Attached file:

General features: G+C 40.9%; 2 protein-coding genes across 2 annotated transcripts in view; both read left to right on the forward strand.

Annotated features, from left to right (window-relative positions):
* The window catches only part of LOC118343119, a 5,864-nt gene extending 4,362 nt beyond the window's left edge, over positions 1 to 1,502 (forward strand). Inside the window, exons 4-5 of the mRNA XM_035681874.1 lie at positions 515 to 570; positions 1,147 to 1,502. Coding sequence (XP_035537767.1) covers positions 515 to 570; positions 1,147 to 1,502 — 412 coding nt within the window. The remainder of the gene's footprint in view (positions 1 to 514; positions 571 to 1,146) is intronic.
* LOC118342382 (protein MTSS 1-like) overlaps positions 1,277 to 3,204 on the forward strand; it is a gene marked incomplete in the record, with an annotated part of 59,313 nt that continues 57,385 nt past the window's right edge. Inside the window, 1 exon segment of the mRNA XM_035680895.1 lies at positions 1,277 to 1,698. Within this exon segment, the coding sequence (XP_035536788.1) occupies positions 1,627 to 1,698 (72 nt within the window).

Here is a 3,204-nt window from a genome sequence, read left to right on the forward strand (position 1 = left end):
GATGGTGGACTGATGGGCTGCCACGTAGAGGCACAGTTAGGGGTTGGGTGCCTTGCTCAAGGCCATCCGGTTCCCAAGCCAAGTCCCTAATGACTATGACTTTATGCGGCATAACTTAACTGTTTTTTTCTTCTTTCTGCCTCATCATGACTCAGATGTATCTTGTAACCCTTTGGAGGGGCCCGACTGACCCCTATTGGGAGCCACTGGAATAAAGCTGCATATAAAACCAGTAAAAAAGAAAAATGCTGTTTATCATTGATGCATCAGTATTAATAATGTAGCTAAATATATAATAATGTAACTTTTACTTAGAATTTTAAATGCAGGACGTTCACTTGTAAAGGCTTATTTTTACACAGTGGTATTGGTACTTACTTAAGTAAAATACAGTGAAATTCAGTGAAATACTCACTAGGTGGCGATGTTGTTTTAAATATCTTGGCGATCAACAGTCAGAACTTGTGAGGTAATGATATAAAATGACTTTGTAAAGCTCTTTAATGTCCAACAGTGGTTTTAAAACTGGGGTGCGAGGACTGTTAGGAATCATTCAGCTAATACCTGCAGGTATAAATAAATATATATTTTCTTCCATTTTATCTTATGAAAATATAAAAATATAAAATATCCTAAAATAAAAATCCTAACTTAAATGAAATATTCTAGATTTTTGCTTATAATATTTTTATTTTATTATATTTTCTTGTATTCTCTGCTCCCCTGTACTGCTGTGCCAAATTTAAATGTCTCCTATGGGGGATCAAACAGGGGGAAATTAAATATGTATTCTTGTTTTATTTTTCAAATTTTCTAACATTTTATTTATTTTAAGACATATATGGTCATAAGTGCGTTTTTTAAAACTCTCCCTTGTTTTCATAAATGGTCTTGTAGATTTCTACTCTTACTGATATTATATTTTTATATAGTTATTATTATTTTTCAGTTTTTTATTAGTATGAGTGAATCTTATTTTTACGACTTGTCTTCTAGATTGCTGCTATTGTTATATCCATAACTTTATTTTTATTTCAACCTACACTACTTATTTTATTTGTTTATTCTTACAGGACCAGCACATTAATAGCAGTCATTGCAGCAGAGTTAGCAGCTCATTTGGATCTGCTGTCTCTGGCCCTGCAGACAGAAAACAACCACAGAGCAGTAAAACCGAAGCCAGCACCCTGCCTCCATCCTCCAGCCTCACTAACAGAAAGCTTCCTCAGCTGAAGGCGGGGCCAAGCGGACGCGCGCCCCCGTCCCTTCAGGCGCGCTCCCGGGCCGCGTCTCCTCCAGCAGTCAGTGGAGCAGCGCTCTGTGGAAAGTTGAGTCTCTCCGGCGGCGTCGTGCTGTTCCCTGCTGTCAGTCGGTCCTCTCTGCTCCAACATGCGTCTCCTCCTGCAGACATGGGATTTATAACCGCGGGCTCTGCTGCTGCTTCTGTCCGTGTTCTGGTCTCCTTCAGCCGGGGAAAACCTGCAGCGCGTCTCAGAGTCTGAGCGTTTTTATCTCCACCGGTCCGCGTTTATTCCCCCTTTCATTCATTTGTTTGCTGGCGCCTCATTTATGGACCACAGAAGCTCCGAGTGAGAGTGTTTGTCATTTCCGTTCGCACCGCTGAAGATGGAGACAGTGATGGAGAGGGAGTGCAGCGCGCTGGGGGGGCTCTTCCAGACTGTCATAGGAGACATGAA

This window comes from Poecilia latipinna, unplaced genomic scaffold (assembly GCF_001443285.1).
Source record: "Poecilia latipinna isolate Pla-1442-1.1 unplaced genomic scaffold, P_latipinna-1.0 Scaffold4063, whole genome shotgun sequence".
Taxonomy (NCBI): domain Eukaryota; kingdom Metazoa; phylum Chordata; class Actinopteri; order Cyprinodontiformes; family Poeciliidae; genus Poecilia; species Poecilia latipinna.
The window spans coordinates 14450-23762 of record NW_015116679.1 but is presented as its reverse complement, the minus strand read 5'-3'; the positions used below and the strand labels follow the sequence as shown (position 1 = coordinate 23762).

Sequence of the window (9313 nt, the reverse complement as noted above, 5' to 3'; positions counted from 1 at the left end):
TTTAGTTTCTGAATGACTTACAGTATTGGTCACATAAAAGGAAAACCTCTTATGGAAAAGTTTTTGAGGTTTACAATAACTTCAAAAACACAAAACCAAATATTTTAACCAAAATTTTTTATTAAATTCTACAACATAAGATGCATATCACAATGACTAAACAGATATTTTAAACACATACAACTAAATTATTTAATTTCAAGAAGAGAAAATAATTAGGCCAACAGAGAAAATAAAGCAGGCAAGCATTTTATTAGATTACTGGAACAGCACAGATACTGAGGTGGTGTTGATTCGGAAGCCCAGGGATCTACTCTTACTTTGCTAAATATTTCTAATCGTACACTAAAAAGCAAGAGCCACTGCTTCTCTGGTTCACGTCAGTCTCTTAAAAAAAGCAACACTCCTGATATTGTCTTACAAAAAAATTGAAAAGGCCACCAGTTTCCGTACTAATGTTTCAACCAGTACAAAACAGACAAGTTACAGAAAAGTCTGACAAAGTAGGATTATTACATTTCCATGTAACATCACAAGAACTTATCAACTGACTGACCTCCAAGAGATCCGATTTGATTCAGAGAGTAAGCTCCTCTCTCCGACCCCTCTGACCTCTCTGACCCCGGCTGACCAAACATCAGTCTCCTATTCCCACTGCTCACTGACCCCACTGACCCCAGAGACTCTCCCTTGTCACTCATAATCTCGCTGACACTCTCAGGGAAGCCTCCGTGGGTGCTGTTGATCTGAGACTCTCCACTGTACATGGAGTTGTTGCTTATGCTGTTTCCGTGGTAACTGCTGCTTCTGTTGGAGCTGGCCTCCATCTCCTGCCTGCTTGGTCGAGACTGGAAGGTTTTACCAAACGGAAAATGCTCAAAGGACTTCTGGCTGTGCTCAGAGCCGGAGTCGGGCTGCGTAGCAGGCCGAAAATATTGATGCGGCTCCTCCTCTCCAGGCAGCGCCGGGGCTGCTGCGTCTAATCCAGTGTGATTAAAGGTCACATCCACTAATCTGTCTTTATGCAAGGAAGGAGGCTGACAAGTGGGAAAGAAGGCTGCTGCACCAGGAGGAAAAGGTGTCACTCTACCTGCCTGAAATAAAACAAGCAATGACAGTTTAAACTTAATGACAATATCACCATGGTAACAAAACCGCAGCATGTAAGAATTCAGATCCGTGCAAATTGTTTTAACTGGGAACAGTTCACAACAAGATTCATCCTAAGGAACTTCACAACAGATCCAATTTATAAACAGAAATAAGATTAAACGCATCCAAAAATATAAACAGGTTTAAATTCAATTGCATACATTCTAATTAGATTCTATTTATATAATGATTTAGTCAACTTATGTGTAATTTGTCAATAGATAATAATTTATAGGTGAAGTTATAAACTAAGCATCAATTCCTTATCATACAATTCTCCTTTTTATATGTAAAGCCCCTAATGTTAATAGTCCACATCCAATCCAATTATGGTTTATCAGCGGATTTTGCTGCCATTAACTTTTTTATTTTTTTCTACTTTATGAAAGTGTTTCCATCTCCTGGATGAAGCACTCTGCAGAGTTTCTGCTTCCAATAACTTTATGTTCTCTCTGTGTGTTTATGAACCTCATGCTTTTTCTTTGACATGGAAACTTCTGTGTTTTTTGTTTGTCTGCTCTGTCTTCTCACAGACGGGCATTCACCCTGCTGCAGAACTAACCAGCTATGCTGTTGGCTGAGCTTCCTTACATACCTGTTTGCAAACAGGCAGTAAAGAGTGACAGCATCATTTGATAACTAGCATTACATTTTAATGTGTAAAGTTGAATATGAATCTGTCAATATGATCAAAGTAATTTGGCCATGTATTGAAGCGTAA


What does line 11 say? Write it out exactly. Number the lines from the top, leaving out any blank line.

Sequence of the window (9313 nt, the reverse complement as noted above, 5' to 3'; positions counted from 1 at the left end):